Brutal cold weather is gripping much of Canada and the U.S. today, as a 'polar vortex' treks down from the north, and while it may seem contradictory, global warming is playing a role in the spread of this bitter cold.
Even with Canada and the U.S. experiencing a more 'normal' winter this year, after two very mild winters thanks to the El Nino-La Nina pattern in the Pacific, this kind of extreme weather is still not what we usually see. We're certainly used to cold, snowy weather, but this shot of bone-chilling cold is coming at us from what's known as a 'polar vortex'.
This may sound like something out of the disaster movie, The Day After Tomorrow, or maybe a made-up name to make headlines sound more urgent and scary. However, the polar vortex is very real. In the northern hemisphere, these strong circulations of frigid air typically hang out over the north pole, trapping most of the extreme cold over the Arctic. The jet stream — that wavy 'ribbon' of extremely strong winds that wraps itself around the world — is the southern edge of where the polar vortex is spinning. The strength of the vortex depends on there being a big difference in temperatures between the Arctic and the equatorial regions.
If the polar vortex remains strong, it keeps the jet stream (and thus all those frigid temperatures) further north and the waves of the 'ribbon' are very shallow. The waves can still dip down to bring Arctic chills to Canada and the northern U.S. from time to time, of course. That's just part of the natural variations in the jet stream pattern due to the weather. However, as long as the vortex stays strong, the jet stream waves (and thus the chills) typically don't reach very far south.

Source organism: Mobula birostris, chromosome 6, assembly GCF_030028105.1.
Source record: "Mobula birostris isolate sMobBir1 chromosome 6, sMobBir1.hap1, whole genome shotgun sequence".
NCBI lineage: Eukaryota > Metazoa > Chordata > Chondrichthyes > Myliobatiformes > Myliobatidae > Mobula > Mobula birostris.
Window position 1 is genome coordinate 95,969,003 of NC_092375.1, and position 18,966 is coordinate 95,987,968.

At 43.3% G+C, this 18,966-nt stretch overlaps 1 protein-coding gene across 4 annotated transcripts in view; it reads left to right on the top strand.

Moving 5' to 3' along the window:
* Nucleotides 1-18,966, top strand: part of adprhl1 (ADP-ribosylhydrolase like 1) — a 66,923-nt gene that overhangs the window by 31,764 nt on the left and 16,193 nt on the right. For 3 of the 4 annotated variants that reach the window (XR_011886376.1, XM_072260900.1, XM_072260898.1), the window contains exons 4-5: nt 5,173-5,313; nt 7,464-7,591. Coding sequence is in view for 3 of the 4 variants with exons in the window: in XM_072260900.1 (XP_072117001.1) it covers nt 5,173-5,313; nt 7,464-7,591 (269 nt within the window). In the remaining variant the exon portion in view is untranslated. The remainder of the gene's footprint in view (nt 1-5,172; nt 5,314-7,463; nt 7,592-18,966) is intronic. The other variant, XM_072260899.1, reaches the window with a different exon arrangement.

If the polar vortex weakens, though, the jet stream winds don't blow as fast. The stream 'loosens up' a bit more, the normally shallow waves in the stream get deeper (in some cases, a lot deeper), and the entire pattern of weather the stream usually drives along moves a lot slower. This spreads bitter Arctic chills far to the south, even into the southern United States, like we're seeing happen right now, and it can keep them there for a long time. At the same time, the eastern edge of these waves pull warmer temperatures up from the south, so that we get things like the pre-Christmas ice storm, and the shot of freezing rain that passed through Ontario and Quebec, and is currently making its way through Atlantic Canada.
While this shifting back and forth of the polar vortices does happen naturally from time to time, and scientists track this by looking at the Arctic Oscillation, what's going on now isn't all natural. Global warming is playing a role.
*this information came from a Canadian news source. As I know there is extreme heat in Australia right now, I would be very interested in getting responses from other regions about their weather.